Microsoft on 'Right Side' of antitrust battle, says CEO Satya Nadella

Microsoft Corp. Chief Executive Officer Satya Nadella said the company “is on the right side of history” in the antitrust debates about whether big technology companies abuse user privacy and squash competition.

While Congress and U.S. regulators have clashed with Facebook Inc., Alphabet Inc., Amazon.com Inc. and Apple Inc. over the companies’ business practices, Microsoft hasn’t received the same kind of scrutiny more than 20 years after it was sued by the U.S. Justice Department on antitrust issues.

The software company “makes sure” user privacy and internet safety are among its highest priorities for products “and then when it comes to competition, I mean you should go talk to the people who are investing a lot of capital and a lot of M&A competing with Microsoft and we welcome that,” Nadella said Wednesday in an interview with Bloomberg Television.

During the interview, the Microsoft CEO also spoke about cybersecurity threats, the future of remote work and the company’s rivalry with Alphabet’s Google.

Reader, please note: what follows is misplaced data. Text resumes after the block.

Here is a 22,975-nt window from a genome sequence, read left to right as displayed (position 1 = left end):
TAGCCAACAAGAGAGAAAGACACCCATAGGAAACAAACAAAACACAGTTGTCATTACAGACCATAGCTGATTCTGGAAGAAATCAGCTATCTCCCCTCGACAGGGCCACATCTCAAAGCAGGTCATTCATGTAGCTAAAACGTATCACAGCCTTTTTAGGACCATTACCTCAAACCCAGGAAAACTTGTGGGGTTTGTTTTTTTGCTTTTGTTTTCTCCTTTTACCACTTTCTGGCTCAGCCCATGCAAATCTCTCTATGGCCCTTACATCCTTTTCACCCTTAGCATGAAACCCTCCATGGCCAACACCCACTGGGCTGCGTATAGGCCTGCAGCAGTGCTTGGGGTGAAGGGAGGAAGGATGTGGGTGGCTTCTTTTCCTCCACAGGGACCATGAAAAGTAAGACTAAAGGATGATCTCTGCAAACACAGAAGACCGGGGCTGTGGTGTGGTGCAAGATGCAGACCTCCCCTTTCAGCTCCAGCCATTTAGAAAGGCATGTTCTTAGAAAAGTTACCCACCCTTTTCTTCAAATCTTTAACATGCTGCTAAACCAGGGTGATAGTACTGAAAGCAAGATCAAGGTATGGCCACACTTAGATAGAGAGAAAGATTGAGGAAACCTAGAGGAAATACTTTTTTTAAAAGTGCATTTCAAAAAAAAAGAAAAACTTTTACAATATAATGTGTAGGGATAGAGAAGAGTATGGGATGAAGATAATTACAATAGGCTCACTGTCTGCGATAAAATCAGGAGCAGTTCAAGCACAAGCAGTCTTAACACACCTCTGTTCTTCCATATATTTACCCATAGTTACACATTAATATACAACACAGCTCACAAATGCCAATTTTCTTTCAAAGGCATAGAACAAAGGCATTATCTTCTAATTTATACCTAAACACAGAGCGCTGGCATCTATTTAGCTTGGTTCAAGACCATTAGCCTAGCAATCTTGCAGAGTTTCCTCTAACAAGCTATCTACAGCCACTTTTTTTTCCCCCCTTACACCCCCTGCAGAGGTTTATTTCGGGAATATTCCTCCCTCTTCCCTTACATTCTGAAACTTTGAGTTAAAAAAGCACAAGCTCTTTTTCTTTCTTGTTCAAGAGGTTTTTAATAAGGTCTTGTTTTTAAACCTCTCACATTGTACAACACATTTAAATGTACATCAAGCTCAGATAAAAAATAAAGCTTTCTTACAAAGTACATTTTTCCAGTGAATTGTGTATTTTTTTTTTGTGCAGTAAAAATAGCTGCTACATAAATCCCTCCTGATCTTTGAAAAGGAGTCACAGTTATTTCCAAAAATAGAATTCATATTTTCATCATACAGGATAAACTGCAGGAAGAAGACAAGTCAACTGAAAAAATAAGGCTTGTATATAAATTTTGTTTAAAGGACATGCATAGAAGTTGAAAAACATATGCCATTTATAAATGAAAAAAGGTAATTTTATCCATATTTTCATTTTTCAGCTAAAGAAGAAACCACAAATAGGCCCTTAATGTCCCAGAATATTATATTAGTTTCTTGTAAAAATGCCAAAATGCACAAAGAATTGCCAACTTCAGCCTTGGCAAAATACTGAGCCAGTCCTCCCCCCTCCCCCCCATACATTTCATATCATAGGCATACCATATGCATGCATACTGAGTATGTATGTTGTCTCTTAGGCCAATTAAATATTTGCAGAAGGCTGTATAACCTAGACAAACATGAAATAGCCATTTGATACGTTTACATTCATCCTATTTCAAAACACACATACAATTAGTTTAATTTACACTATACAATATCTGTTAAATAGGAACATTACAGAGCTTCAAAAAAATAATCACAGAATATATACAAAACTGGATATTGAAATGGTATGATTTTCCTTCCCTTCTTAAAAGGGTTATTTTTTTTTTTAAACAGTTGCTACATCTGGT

Nadella said he is concerned about the wave of hacks in the past few months, which have included ransomware attacks that stopped business at a major pipeline company and food producer in the U.S.

“We have another real pandemic, which is a cyber” pandemic, he said. “The level of attacks for sure have increased, but the need for our response to be top notch has also increased. We just have to get better as an industry.”

Nadella also discussed tensions with Google, following the end of a five-year cease-fire between the two companies, which mutually agreed not to fuel legal lobbying efforts against one another. He said he “has a lot of respect” for Google and its leadership.

“We’re fighting the good fight to sort of compete against colossal lead in that space,” he said of digital advertising sales, which is led by Google and Facebook.

Nadella weighed in on Microsoft’s work-from-home policy, emphasizing the importance of flexibility and accommodating “changed expectations” in the wake of the coronavirus pandemic. He spoke with Bloomberg Television after appearing at Microsoft’s Inspire conference for partners, where the company among its announcements unveiled a cloud-based version of Windows aimed at remote workers.

“We’ll really think about long-term policies based on, quite frankly, having all of that data behind us because otherwise I think we’re trying to come up and being too overly dogmatic,” he said.



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